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Sailing Centime
Heidi Love & Dennis Jud
The Spice island 2
Heidi/partly sunny
06/04/2012, Grand Etang national Forest, Grenada

Honeymoon Falls

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The Spice Island
Heidi/party sunny
06/03/2012, Prickly Bay, Granada

It was one of those - 'I feel like I'm in a National Geographic Movie' days. We drove into the Grand Etang National Rainforest in Granada. Our first excitement was seeing wild Mona monkeys. They came in quite close, first swinging loudly through the trees then climbing precariously on outer branches for their treats.

Then the ultimate excitement: hiking to Honeymoon Falls and Seven Sisters Falls and swimming under huge waterfalls. First we walked down a dirt road past trees of nutmeg, cinnamon, passion fruit and guava; pineapple and banana plants; Lemongrass and Shandon Beni (a cilantro substitute). Grenada is called "The Spice Island" for it's abundance of tropical spices. In fact they are the second largest producer of nutmeg in the world (Indonesia is number one.) The aromas were wonderful as we walked this farm road.

Soon we turned off the road turned onto a narrow path and hike for about an hour through the rainforest. Eventually we came to a river where we had to take off our shoes and continue barefoot, or risk submerging our footware. It was interesting climbing up steep rocks, past cascading tributaries to get to the main falls - and we thoroughly enjoyed it. Then as we turned a corner, a beautiful scene unfolded before us - a dramatic falls cascading to an inviting pool, with jungle and stark rock on all sides. It was fantastic. I stripped to my bathing suit and swam right under the falls. Amazing!

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06/10/2012 | Heinz and Erika
We have seen all these places from St. Martin down to here and we loved , as you did.
Yes we shall be back in Grenada coming fall and then sail west. Looking forward to meet you somewhere.
06/11/2012 | Heidi Love
Thanks for visiting our blog. We hope to see you in Grenada next fall! Please let us know when you arrive.
Now Prickly Bay
Dennis / Very pleasant day
06/01/2012, Prickly Bay, Granada

Cruiser's Mecca.....

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We made it!
06/01/2012, St. Davids, Grenada

After 3300 nautical miles and nine months - we arrive in Grenada - our first year destination! We're so excited to be here. It's been an amazing journey for which we're grateful.
The sail down from Carriacou was the best in several weeks. We decided to sail the windward side (most of our sails are in the lee of the islands as the wind coming across the Atlantic from Africa can be quite strong). For the first two thirds of the trip we had steady winds of about 15 - 18 knots and we sailed on a close reach averaging 6.5 to 7.5 knots and a few times we reached 8.1. This is a fast speed for Centime as her hull speed is 7.8. The sun was out and we sailed past islands and then along Grenada's east coast - quite petty. Towards the end the wind diminished and the waves became confused, coming from different angles, yet we were so excited to be here that it was still pleasant. Just as we arrived, anchored and opened all of the portholes, the sky broke loose and it poured. The rain however didn't stop the merriment and we went below and popped champagne in celebration of our nine month journey.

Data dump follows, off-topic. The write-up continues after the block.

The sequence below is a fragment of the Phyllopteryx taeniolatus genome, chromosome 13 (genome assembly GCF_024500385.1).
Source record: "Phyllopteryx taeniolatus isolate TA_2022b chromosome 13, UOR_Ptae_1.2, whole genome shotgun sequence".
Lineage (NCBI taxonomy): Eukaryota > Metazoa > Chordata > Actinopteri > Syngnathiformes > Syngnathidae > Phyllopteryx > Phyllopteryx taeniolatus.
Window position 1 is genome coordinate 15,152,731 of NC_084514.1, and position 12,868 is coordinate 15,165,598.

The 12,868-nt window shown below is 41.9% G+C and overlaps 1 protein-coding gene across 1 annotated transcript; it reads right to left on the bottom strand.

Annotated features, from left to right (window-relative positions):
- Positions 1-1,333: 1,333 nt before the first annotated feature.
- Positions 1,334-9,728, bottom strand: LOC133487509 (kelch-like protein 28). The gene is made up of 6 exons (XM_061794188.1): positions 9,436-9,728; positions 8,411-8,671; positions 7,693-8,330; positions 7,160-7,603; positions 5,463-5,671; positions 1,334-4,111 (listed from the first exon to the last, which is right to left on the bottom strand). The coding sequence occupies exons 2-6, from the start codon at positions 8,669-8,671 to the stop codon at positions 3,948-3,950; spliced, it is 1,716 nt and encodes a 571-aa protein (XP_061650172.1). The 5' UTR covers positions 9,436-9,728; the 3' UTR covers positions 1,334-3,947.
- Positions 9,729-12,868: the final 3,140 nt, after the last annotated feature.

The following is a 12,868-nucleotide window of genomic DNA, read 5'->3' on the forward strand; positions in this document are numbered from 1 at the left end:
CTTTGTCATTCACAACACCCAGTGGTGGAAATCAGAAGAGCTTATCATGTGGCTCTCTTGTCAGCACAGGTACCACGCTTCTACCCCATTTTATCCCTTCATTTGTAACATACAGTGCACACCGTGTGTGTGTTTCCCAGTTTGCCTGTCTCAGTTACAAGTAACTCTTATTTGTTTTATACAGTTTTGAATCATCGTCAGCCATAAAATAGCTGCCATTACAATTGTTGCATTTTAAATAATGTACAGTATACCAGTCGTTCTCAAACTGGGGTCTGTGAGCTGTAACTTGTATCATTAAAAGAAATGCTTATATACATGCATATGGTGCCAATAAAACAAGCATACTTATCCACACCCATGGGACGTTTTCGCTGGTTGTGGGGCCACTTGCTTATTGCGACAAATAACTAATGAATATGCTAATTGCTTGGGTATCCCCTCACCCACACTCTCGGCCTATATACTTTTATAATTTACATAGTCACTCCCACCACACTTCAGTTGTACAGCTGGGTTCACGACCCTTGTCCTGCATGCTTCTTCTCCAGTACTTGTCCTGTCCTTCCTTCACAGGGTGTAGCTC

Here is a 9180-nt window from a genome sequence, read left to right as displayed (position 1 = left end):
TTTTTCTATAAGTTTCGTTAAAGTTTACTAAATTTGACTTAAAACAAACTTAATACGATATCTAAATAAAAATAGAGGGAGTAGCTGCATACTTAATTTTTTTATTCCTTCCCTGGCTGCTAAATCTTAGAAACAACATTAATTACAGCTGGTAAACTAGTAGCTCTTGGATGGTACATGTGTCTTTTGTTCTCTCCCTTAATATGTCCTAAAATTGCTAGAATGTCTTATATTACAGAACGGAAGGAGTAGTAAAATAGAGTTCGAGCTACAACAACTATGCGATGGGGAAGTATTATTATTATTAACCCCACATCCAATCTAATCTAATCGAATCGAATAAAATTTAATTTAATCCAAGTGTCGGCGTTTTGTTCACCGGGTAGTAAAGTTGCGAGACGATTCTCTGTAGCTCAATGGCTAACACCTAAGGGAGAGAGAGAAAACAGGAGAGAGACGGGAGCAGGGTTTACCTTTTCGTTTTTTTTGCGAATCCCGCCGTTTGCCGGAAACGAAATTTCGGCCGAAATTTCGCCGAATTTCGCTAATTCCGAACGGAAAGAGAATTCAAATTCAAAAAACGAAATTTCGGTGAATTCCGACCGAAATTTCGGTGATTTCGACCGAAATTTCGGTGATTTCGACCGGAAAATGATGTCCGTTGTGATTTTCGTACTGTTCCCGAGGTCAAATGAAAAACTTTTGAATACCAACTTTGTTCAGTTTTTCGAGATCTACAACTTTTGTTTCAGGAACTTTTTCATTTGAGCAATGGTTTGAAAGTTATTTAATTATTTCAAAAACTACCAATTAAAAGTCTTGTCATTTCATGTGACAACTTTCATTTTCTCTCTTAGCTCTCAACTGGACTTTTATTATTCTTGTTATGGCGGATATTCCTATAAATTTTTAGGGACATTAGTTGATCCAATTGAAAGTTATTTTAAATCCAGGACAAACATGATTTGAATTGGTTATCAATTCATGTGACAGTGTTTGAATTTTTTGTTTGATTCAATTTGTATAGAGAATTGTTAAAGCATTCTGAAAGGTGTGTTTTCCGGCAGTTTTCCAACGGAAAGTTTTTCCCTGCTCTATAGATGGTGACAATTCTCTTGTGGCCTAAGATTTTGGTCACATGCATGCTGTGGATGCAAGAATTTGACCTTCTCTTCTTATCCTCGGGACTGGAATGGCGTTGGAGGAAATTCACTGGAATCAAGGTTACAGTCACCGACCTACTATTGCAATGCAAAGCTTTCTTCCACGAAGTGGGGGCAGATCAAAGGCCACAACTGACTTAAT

Congratulations Centime - You are a great sailing vessel!

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06/01/2012 | Jon Perruzzi
Congratulations! Enjoy the stay!
Heidi/perfect sunshine and breeze
05/26/2012, Tobago Cays

We've found paradise!  I know it sounds cliche, and my writer friends would all groan, however it's simply true.  The Tobago Cays in the Grenadine Islands (north of Grenada) consist of a multitude of lush, green, uninhabited islands, each with its pristine, palm fringed, white sand beaches, situated in the bluest of Caribbean waters.  As you look across the water in every direction, you see a myriad of shades of this perfect bluest blue, aqua and turquoise, the colors dependant on the depth and makeup of the reef or sand below it.   Interrupting this perfect blue are small tan specs which upon closer examination are the heads of green turtles (which by the way are vegetarian and thirve on the sea grasses here) some with shells as large as five feet.  I like to think that this place is so peaceful because of all the vegetarians (at least that's what I thought before I saw the sharks. :) )